Philadelphia just won $1 million to create a trauma-informed Hub for Juvenile Justice Services - Generocity Philly

Funding

Oct. 29, 2018 9:18 pm

Philadelphia just won $1 million to create a trauma-informed Hub for Juvenile Justice Services

The facility would "provide more services to our young people and also, where appropriate, offer more opportunities for diversion out of the system."

The Philadelphia skyline from the Schuylkill Banks Boardwalk.

(Photo by Julie Zeglen)

On Tuesday, the City of Philadelphia was awarded a $1 million grant to create a 24/7 trauma-informed facility that will be an entry point into the criminal justice system for children who are arrested.

The city was one of five winners out of 35 finalists in the yearlong Bloomberg Philanthropies U.S. Mayors Challenge.

The location and an official timeline for the opening of the facility — named the Hub for Juvenile Justice Services — are still being determined, said Julie Wertheimer, the senior director of criminal justice reform strategies and programs. When implemented, expected city partners will be the Philadelphia Police Department (PPD), the Office of Criminal Justice and the Department of Human Services.

According to a release, the hub will provide “immediate screening, custody determinations, and access to various social service agencies and diversion programs” via a centralized model. It was tested between February and August 2018 thanks to a $100,000 grant from the Bloomberg challenge. This period informed the city’s proposal and improved the idea overall, Wertheimer said.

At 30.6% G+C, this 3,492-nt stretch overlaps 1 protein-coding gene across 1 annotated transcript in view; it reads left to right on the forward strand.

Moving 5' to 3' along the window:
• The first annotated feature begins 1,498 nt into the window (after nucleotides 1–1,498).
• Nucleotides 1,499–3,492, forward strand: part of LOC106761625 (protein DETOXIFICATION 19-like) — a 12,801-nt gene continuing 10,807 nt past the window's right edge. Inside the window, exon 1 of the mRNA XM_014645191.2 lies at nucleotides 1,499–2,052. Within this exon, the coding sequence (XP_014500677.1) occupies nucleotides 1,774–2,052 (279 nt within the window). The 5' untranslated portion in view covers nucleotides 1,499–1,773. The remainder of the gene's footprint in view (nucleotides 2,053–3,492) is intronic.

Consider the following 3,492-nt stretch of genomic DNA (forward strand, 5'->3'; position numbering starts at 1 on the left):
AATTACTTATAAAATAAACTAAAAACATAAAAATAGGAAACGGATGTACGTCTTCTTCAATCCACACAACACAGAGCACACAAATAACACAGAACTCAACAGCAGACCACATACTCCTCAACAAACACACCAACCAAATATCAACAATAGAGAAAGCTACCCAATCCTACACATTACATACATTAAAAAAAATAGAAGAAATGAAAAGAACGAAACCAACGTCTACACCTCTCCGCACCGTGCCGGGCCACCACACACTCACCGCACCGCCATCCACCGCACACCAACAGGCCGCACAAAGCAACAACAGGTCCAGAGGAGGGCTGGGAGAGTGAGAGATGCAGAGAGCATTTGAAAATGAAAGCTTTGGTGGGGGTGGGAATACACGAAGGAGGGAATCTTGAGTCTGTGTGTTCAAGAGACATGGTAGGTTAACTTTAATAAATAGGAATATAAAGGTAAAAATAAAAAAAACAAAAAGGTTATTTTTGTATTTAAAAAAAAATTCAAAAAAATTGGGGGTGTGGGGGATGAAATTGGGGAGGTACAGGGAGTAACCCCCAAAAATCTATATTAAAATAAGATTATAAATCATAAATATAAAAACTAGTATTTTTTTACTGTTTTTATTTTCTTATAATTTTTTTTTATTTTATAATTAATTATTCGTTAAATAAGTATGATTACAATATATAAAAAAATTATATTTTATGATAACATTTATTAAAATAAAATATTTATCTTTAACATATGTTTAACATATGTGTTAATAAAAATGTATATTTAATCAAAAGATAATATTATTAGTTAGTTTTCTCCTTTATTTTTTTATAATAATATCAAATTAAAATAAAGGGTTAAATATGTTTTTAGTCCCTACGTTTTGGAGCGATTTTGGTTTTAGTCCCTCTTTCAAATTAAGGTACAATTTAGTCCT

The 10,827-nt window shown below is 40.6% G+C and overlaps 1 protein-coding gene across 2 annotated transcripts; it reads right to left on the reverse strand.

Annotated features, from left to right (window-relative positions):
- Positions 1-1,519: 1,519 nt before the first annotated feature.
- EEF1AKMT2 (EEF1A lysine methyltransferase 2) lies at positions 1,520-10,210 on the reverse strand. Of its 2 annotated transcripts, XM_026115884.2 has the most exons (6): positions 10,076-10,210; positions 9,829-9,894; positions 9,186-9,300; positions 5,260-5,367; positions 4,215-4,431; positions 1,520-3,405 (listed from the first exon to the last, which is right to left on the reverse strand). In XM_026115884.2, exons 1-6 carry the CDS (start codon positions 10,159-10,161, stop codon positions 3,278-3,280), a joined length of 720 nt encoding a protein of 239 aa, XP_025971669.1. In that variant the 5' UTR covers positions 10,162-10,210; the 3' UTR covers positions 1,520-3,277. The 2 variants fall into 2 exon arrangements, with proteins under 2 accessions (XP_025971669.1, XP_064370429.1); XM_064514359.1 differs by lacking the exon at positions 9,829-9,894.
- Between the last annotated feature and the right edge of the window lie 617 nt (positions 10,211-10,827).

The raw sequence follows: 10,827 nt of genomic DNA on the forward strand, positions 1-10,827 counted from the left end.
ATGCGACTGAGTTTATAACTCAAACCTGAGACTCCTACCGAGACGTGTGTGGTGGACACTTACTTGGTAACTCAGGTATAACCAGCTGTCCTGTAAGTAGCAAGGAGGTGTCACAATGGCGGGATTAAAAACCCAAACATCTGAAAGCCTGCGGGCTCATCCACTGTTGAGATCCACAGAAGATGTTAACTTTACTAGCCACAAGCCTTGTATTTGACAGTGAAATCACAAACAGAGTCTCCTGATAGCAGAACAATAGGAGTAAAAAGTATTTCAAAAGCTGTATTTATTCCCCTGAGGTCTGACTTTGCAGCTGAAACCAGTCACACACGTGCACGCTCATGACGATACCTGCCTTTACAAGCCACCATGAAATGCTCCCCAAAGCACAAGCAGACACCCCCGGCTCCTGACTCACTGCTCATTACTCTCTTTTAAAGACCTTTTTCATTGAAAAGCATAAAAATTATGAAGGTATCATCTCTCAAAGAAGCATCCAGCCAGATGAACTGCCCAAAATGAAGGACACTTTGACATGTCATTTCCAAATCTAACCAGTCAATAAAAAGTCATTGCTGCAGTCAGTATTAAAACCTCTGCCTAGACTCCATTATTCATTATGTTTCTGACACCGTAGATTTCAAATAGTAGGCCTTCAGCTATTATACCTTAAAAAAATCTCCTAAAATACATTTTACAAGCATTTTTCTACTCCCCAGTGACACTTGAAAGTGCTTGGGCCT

Wertheimer said the PPD developed the idea because it wanted to “provide more services to our young people and also, where appropriate, offer more opportunities for diversion out of the system.” In 2017, about 2,200 arrested youth were held in cells for adults in police facilities with no screening for mental health or social service needs.

The city’s goal to reduce its jail population by 50 percent between 2015 and 2020, for which it received a $4 million grant from the MacArthur Foundation, is entirely focused on the adult system, Wertheimer said. But the city anticipates the hub will further this goal for younger people.

From our Partners

“We know that historically there’s been what’s referred to as the school-to-prison pipeline,” Wertheimer said. “We believe that reducing system involvement and providing more support and services upfront when someone’s young … can address those issues that may cause them to come into contact with the criminal justice system.”

-30-
LEAVE A COMMENT

From our Partners

Darnella Frazier’s video was key to Chauvin conviction. Young people are key to achieving justice

The new COVID-19 Prevention & Response Fund will open its second round of funding June 3

Promising new approaches correct for the disproportionate presence of Black families in the child welfare system

SPONSORED

Generocity Philly

Inscripción Doble en Congreso: Lo que trae el futuro

Philadephia

Taller Puertorriqueño

Executive Director

Apply Now
Wynnewood, PA

Impact100 Philadelphia

Executive Director

Apply Now

Riverbend Environmental Education Center Executive Director

Apply Now

Black families confront a child welfare system that seems intent on separating children from parents

People of color are most burdened by debt and collection judgments issued by ‘weaponized’ courts

This is how the City must tackle behavioral health needs with the American Rescue Plan money

SPONSORED

Generocity Philly

Dual Enrollment at Congreso: Where does it go from here?

Sign-up for daily news updates from Generocity